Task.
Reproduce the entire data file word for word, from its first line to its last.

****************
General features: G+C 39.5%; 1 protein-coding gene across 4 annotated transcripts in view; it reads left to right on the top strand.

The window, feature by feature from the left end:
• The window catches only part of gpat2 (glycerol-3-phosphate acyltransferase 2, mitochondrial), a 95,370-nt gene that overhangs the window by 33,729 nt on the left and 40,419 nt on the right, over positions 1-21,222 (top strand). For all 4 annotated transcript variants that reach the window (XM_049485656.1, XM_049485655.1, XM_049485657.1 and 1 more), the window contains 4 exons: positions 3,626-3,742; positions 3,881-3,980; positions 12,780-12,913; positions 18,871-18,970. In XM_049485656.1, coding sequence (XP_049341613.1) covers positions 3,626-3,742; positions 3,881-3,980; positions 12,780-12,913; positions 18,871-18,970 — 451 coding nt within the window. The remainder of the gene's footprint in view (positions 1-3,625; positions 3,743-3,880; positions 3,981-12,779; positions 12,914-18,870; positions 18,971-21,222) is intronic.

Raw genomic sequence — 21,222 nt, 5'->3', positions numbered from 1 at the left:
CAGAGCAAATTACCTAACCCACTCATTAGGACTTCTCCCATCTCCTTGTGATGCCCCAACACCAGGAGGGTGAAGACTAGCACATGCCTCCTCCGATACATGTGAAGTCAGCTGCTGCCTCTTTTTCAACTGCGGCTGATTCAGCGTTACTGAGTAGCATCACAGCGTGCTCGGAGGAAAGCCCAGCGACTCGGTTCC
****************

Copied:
General features: G+C 39.5%; 1 protein-coding gene across 4 annotated transcripts in view; it reads left to right on the top strand.

The window, feature by feature from the left end:
• The window catches only part of gpat2 (glycerol-3-phosphate acyltransferase 2, mitochondrial), a 95,370-nt gene that overhangs the window by 33,729 nt on the left and 40,419 nt on the right, over positions 1-21,222 (top strand). For all 4 annotated transcript variants that reach the window (XM_049485656.1, XM_049485655.1, XM_049485657.1 and 1 more), the window contains 4 exons: positions 3,626-3,742; positions 3,881-3,980; positions 12,780-12,913; positions 18,871-18,970. In XM_049485656.1, coding sequence (XP_049341613.1) covers positions 3,626-3,742; positions 3,881-3,980; positions 12,780-12,913; positions 18,871-18,970 — 451 coding nt within the window. The remainder of the gene's footprint in view (positions 1-3,625; positions 3,743-3,880; positions 3,981-12,779; positions 12,914-18,870; positions 18,971-21,222) is intronic.

Raw genomic sequence — 21,222 nt, 5'->3', positions numbered from 1 at the left:
CAGAGCAAATTACCTAACCCACTCATTAGGACTTCTCCCATCTCCTTGTGATGCCCCAACACCAGGAGGGTGAAGACTAGCACATGCCTCCTCCGATACATGTGAAGTCAGCTGCTGCCTCTTTTTCAACTGCGGCTGATTCAGCGTTACTGAGTAGCATCACAGCGTGCTCGGAGGAAAGCCCAGCGACTCGGTTCC